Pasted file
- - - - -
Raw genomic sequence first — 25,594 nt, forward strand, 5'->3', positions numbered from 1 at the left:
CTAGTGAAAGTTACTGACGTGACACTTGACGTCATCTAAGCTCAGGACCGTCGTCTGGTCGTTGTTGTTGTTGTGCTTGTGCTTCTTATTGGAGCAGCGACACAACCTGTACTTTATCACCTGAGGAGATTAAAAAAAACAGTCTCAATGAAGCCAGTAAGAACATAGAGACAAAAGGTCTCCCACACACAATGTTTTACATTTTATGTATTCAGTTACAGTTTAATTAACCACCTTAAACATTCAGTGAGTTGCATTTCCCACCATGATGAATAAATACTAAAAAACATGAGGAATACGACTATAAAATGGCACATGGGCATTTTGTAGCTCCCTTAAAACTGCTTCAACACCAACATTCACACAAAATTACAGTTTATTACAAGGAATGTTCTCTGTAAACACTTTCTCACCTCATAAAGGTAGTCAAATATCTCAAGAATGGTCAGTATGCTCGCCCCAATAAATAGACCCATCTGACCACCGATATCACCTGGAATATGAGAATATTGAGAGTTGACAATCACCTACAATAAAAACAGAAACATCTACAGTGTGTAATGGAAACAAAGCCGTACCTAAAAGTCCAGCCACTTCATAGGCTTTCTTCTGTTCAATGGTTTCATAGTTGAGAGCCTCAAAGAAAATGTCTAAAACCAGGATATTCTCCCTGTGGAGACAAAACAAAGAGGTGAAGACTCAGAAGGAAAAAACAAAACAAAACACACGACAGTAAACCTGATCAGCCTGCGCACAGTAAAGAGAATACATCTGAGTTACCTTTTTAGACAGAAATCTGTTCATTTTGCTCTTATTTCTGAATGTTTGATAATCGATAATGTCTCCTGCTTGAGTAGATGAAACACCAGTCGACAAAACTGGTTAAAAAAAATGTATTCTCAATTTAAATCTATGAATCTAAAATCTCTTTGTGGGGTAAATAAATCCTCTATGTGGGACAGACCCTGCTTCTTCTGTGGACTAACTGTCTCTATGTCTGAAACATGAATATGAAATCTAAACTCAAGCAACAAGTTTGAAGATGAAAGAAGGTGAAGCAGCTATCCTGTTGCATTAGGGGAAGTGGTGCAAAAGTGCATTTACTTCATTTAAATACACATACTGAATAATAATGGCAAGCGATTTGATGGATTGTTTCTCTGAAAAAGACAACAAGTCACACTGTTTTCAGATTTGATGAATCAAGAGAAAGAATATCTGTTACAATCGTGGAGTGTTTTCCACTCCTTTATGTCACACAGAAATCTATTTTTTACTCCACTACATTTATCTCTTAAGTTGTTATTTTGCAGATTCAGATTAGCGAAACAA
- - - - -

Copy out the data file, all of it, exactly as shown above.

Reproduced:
Raw genomic sequence first — 25,594 nt, forward strand, 5'->3', positions numbered from 1 at the left:
CTAGTGAAAGTTACTGACGTGACACTTGACGTCATCTAAGCTCAGGACCGTCGTCTGGTCGTTGTTGTTGTTGTGCTTGTGCTTCTTATTGGAGCAGCGACACAACCTGTACTTTATCACCTGAGGAGATTAAAAAAAACAGTCTCAATGAAGCCAGTAAGAACATAGAGACAAAAGGTCTCCCACACACAATGTTTTACATTTTATGTATTCAGTTACAGTTTAATTAACCACCTTAAACATTCAGTGAGTTGCATTTCCCACCATGATGAATAAATACTAAAAAACATGAGGAATACGACTATAAAATGGCACATGGGCATTTTGTAGCTCCCTTAAAACTGCTTCAACACCAACATTCACACAAAATTACAGTTTATTACAAGGAATGTTCTCTGTAAACACTTTCTCACCTCATAAAGGTAGTCAAATATCTCAAGAATGGTCAGTATGCTCGCCCCAATAAATAGACCCATCTGACCACCGATATCACCTGGAATATGAGAATATTGAGAGTTGACAATCACCTACAATAAAAACAGAAACATCTACAGTGTGTAATGGAAACAAAGCCGTACCTAAAAGTCCAGCCACTTCATAGGCTTTCTTCTGTTCAATGGTTTCATAGTTGAGAGCCTCAAAGAAAATGTCTAAAACCAGGATATTCTCCCTGTGGAGACAAAACAAAGAGGTGAAGACTCAGAAGGAAAAAACAAAACAAAACACACGACAGTAAACCTGATCAGCCTGCGCACAGTAAAGAGAATACATCTGAGTTACCTTTTTAGACAGAAATCTGTTCATTTTGCTCTTATTTCTGAATGTTTGATAATCGATAATGTCTCCTGCTTGAGTAGATGAAACACCAGTCGACAAAACTGGTTAAAAAAAATGTATTCTCAATTTAAATCTATGAATCTAAAATCTCTTTGTGGGGTAAATAAATCCTCTATGTGGGACAGACCCTGCTTCTTCTGTGGACTAACTGTCTCTATGTCTGAAACATGAATATGAAATCTAAACTCAAGCAACAAGTTTGAAGATGAAAGAAGGTGAAGCAGCTATCCTGTTGCATTAGGGGAAGTGGTGCAAAAGTGCATTTACTTCATTTAAATACACATACTGAATAATAATGGCAAGCGATTTGATGGATTGTTTCTCTGAAAAAGACAACAAGTCACACTGTTTTCAGATTTGATGAATCAAGAGAAAGAATATCTGTTACAATCGTGGAGTGTTTTCCACTCCTTTATGTCACACAGAAATCTATTTTTTACTCCACTACATTTATCTCTTAAGTTGTTATTTTGCAGATTCAGATTAGCGAAACAA